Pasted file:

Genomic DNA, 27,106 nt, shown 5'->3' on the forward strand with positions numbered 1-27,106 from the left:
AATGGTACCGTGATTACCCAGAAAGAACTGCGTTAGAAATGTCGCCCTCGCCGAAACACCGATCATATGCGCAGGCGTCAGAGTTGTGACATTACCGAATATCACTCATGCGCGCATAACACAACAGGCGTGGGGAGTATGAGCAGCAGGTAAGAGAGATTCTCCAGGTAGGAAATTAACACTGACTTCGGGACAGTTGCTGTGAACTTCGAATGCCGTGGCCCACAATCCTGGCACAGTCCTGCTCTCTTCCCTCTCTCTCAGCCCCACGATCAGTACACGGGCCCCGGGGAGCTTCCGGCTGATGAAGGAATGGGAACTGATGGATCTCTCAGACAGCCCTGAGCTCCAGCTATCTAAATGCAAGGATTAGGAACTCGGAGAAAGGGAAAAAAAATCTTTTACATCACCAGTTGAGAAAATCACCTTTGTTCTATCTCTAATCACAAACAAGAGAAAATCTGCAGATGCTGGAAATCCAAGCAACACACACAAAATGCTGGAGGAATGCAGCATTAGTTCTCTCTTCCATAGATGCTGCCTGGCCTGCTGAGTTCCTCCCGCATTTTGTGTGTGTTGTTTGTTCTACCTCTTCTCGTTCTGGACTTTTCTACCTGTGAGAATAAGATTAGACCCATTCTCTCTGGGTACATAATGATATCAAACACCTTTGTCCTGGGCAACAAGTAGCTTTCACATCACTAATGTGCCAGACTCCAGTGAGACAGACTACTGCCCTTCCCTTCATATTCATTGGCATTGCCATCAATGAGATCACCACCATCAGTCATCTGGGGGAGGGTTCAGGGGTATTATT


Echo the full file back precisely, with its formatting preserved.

Genomic DNA, 27,106 nt, shown 5'->3' on the forward strand with positions numbered 1-27,106 from the left:
AATGGTACCGTGATTACCCAGAAAGAACTGCGTTAGAAATGTCGCCCTCGCCGAAACACCGATCATATGCGCAGGCGTCAGAGTTGTGACATTACCGAATATCACTCATGCGCGCATAACACAACAGGCGTGGGGAGTATGAGCAGCAGGTAAGAGAGATTCTCCAGGTAGGAAATTAACACTGACTTCGGGACAGTTGCTGTGAACTTCGAATGCCGTGGCCCACAATCCTGGCACAGTCCTGCTCTCTTCCCTCTCTCTCAGCCCCACGATCAGTACACGGGCCCCGGGGAGCTTCCGGCTGATGAAGGAATGGGAACTGATGGATCTCTCAGACAGCCCTGAGCTCCAGCTATCTAAATGCAAGGATTAGGAACTCGGAGAAAGGGAAAAAAAATCTTTTACATCACCAGTTGAGAAAATCACCTTTGTTCTATCTCTAATCACAAACAAGAGAAAATCTGCAGATGCTGGAAATCCAAGCAACACACACAAAATGCTGGAGGAATGCAGCATTAGTTCTCTCTTCCATAGATGCTGCCTGGCCTGCTGAGTTCCTCCCGCATTTTGTGTGTGTTGTTTGTTCTACCTCTTCTCGTTCTGGACTTTTCTACCTGTGAGAATAAGATTAGACCCATTCTCTCTGGGTACATAATGATATCAAACACCTTTGTCCTGGGCAACAAGTAGCTTTCACATCACTAATGTGCCAGACTCCAGTGAGACAGACTACTGCCCTTCCCTTCATATTCATTGGCATTGCCATCAATGAGATCACCACCATCAGTCATCTGGGGGAGGGTTCAGGGGTATTATT